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Wenders’ new film a front-runner at Cannes

‘Don’t Come Knocking’ stars Sam Shepard and Sarah Polley
/ Source: The Associated Press

Men on missions — seeking truth, justice, respite from the past and children they never knew — led the charge for top honors as the Cannes Film Festival prepared to wrap up its 12-day run.

Front-runners for Saturday’s awards included two tales of aging bachelors searching for sons they’ve never met: German director Wim Wenders’ “Don’t Come Knocking,” co-written by and starring Sam Shepard; and U.S. filmmaker Jim Jarmusch’s “Broken Flowers,” with Bill Murray.

Other favorites among the 21 films in the main competition were Canadian director David Cronenberg’s “A History of Violence,” starring Viggo Mortensen as a family man fending off mobsters who insist he’s a long-lost crony from their past; and Austrian filmmaker Michael Haneke’s “Hidden,” with Daniel Auteuil as a man trying to uncover the truth about menacing messages his family receives.

Along with those four established competitors, all past winners of key Cannes prizes, Tommy Lee Jones was a wild-card entry with his feature-film directing debut “The Three Burials of Melquiades Estrada.” The harsh contemporary Western stars the actor as a Texas ranch boss who forces his best friend’s killer (Barry Pepper) to exhume the corpse and haul it to a new final resting place in Mexico.

While the front-runners had solid receptions among critics and festival crowds, the mission of Cannes jurors is to bestow prizes for cinematic achievement independent of reviews, hype and the audience applause-meter.

Judges’ tastes unpredictablePredicting the tastes of any particular jury is a futile exercise, said Cronenberg, who headed the Cannes panel in 1999.

“I’ve also been president of the jury, so I know what goes on from both ends,” Cronenberg said. “I know how much you shouldn’t worry about it. You are at the mercy of chance. You just don’t know what the personality of the jury is each year. ...

“There are no absolutes. It’s completely subjective. The same films with a different jury would have a different outcome,” said Cronenberg, whose racy sex drama “Crash” received a special jury prize for “originality, daring and audacity” at Cannes in 1996.

This year’s jury is headed by Sarajevo-born director Emir Kusturica, a two-time winner of Cannes’ top honor. Others on the nine-member jury include American author Toni Morrison, Mexican actress Salma Hayek, French filmmaker Agnes Varda and Spanish actor Javier Bardem.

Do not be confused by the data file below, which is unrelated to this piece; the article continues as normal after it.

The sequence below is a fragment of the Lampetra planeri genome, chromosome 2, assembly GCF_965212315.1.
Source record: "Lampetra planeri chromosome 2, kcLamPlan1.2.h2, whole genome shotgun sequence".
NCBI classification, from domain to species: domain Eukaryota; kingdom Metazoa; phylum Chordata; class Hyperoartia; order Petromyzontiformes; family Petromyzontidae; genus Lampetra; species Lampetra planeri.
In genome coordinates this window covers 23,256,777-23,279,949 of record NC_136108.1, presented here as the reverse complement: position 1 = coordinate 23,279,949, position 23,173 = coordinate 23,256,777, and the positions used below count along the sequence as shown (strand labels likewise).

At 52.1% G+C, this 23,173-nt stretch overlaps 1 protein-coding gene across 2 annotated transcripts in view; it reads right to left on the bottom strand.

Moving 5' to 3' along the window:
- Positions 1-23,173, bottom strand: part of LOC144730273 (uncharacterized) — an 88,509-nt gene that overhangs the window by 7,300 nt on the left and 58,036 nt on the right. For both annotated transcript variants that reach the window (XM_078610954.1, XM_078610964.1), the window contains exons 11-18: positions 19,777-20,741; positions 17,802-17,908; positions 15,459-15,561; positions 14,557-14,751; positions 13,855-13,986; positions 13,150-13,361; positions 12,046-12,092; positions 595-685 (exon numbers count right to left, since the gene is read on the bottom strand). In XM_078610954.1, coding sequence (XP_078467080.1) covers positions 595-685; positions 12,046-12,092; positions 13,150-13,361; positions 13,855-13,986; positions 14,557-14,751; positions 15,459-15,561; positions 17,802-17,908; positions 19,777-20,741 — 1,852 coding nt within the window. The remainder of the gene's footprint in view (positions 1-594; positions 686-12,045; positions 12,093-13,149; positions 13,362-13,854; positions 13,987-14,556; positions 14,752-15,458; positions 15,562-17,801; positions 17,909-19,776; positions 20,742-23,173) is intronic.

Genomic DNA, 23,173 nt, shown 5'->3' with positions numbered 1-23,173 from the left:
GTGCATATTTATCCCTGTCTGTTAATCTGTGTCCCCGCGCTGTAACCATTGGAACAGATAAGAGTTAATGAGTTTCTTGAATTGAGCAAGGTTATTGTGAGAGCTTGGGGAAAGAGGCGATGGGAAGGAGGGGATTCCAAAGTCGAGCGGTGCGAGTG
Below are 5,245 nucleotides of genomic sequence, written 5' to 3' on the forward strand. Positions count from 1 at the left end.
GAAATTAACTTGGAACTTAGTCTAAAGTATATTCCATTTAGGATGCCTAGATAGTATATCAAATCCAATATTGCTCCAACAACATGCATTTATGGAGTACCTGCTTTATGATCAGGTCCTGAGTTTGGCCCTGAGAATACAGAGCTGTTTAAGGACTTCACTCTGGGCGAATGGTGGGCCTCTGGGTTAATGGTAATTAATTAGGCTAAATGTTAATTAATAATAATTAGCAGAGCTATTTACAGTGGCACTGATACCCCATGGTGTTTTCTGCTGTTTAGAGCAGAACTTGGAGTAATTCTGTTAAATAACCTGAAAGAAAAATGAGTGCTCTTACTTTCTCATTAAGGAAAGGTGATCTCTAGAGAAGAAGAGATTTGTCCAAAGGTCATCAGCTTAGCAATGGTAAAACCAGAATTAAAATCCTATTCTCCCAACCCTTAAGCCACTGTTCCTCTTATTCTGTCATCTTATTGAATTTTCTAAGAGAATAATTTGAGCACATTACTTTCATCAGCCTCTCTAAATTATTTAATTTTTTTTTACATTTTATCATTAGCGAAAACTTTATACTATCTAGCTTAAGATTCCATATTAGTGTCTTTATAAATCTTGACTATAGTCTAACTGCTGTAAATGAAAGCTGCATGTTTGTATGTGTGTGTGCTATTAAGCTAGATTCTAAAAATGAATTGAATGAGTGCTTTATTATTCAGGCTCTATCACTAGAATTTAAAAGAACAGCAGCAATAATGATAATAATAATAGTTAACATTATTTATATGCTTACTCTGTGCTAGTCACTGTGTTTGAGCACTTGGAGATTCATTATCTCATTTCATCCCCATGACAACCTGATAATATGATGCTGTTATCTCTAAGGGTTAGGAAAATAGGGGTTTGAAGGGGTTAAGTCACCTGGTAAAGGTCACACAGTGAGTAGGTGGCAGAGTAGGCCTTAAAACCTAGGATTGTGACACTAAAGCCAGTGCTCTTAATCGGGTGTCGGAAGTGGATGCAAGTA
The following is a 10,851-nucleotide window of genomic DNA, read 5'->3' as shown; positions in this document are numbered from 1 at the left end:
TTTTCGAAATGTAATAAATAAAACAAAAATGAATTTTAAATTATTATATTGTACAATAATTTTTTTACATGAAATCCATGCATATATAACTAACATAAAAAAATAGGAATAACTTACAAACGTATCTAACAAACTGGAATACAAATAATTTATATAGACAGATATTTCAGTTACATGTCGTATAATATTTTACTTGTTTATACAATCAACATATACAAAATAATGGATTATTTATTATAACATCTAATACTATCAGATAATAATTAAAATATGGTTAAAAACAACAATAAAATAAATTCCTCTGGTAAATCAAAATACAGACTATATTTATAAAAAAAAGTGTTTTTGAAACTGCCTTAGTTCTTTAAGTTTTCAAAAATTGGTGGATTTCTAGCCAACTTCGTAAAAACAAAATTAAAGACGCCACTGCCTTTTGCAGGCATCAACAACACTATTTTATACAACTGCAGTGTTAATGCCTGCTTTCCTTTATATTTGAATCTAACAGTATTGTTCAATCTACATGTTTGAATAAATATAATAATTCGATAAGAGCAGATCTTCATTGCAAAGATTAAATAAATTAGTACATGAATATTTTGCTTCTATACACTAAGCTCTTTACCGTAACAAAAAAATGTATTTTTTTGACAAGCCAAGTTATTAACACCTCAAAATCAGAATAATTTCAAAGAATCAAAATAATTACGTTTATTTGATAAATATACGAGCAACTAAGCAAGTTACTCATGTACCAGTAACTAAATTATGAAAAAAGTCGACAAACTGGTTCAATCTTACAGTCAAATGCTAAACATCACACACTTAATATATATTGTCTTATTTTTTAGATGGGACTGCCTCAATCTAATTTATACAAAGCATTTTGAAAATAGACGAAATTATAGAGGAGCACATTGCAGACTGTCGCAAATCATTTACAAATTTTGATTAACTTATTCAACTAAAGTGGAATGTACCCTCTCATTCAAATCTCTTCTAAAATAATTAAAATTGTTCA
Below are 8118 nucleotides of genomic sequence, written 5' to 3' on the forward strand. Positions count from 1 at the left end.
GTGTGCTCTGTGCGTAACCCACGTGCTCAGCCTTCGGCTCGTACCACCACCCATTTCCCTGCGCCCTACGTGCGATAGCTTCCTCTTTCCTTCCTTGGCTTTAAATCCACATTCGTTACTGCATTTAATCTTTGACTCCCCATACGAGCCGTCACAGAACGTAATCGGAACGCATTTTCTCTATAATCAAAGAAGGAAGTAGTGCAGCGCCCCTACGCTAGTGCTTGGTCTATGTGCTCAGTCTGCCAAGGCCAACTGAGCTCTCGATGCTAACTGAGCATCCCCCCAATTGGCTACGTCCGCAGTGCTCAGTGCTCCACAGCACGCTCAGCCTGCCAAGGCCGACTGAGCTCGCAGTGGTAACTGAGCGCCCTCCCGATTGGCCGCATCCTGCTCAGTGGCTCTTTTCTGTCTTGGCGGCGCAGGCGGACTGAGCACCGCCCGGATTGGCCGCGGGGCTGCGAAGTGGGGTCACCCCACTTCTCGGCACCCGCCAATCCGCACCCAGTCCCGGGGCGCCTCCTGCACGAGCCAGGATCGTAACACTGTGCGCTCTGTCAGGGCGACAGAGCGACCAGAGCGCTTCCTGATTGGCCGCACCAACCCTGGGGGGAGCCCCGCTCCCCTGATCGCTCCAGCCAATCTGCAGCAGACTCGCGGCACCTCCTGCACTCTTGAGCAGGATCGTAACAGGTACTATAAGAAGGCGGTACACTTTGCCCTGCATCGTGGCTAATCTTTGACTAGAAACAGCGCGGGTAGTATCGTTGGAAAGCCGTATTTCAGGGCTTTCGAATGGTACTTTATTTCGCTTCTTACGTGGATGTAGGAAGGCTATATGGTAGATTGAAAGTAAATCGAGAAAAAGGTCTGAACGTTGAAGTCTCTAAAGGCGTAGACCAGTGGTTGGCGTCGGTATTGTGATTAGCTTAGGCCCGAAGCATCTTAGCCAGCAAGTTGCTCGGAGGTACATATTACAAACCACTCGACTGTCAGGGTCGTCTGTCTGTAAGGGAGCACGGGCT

Last year, the jury led by Quentin Tarantino gave the top prize to “Fahrenheit 9/11,” Michael Moore’s assault on President Bush over his actions regarding the Sept. 11, 2001, attacks.

Publicity more important than prizesFilmmakers covet the publicity Cannes offers their films, yet they often find the notion of competing against one another discomfiting.

“The competition part of it is not really of interest to me, because I don’t believe in competition, unless you’re playing chess or sports, you know?” said Jarmusch, whose “Stranger Than Paradise” earned him the prize for best first-time director at Cannes in 1984. “In the field of expression, that’s kind of an absurdity. Like, let’s take 12 people and go to the Louvre and decide what’s the best painting in the Louvre. How can you do that? You can take 100 people, and there’d be 100 different choices, which is the beauty of expression.”

The same year Jarmusch won his prize, Wenders took top Cannes honors for “Paris, Texas,” whose screenplay also was written by Shepard. A win for “Don’t Come Knocking” would be a fitting bookend, the new film examining similar themes of reconnecting with the past and playing out against stark American landscapes resembling those of “Paris, Texas.”

Aside from Wenders, the competition includes three other movies from filmmakers who have won Cannes’ top prize: Belgian siblings Jean-Pierre and Luc Dardenne, whose “Rosetta” won in 1999, returned with “The Child”; American Gus Van Sant, whose “Elephant” won two years ago, competed again with “Last Days”; and Danish director Lars von Trier, whose “Dancer in the Dark” won in 2000, was back with “Manderlay.”

Waiting for Saturday’s awards at the Palais des Festival, the event’s headquarters, can be a jittery time, not only because of the competitiveness, but also because some simply do not like the attention.

“If I have to appear at the Palais when they give out prizes, that would make me very nervous. I hate it,” von Trier said. “Of course, it would be fun to have a prize, but it wouldn’t change my life.”